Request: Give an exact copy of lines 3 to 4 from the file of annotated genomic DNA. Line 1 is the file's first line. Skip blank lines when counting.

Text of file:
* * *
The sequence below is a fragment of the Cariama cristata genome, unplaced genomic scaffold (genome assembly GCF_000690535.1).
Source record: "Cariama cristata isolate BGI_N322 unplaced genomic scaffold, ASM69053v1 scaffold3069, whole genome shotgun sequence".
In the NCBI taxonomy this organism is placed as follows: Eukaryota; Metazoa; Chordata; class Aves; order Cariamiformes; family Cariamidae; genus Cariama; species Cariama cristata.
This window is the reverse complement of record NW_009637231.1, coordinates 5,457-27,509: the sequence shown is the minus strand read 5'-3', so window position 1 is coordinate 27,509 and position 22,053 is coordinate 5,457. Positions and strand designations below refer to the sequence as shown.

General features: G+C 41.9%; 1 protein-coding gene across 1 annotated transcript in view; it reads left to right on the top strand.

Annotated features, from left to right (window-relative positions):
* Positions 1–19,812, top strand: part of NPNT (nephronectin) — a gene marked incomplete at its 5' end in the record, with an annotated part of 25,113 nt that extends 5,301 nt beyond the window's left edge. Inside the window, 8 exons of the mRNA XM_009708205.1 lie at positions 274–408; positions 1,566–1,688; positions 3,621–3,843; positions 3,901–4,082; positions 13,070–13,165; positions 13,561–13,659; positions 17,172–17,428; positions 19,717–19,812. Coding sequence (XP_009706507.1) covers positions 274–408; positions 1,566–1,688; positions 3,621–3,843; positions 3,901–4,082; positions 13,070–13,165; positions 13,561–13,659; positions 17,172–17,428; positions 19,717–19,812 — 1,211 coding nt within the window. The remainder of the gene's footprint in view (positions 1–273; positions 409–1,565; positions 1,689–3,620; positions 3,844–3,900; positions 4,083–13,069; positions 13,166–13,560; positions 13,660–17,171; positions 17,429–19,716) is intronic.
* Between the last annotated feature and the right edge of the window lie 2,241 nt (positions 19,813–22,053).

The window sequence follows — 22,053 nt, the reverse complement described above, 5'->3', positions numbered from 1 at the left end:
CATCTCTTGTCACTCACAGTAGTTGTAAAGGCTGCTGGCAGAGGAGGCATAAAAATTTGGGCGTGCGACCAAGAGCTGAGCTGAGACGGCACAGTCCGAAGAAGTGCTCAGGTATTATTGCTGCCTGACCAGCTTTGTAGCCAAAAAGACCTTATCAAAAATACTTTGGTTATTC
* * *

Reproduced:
In the NCBI taxonomy this organism is placed as follows: Eukaryota; Metazoa; Chordata; class Aves; order Cariamiformes; family Cariamidae; genus Cariama; species Cariama cristata.
This window is the reverse complement of record NW_009637231.1, coordinates 5,457-27,509: the sequence shown is the minus strand read 5'-3', so window position 1 is coordinate 27,509 and position 22,053 is coordinate 5,457. Positions and strand designations below refer to the sequence as shown.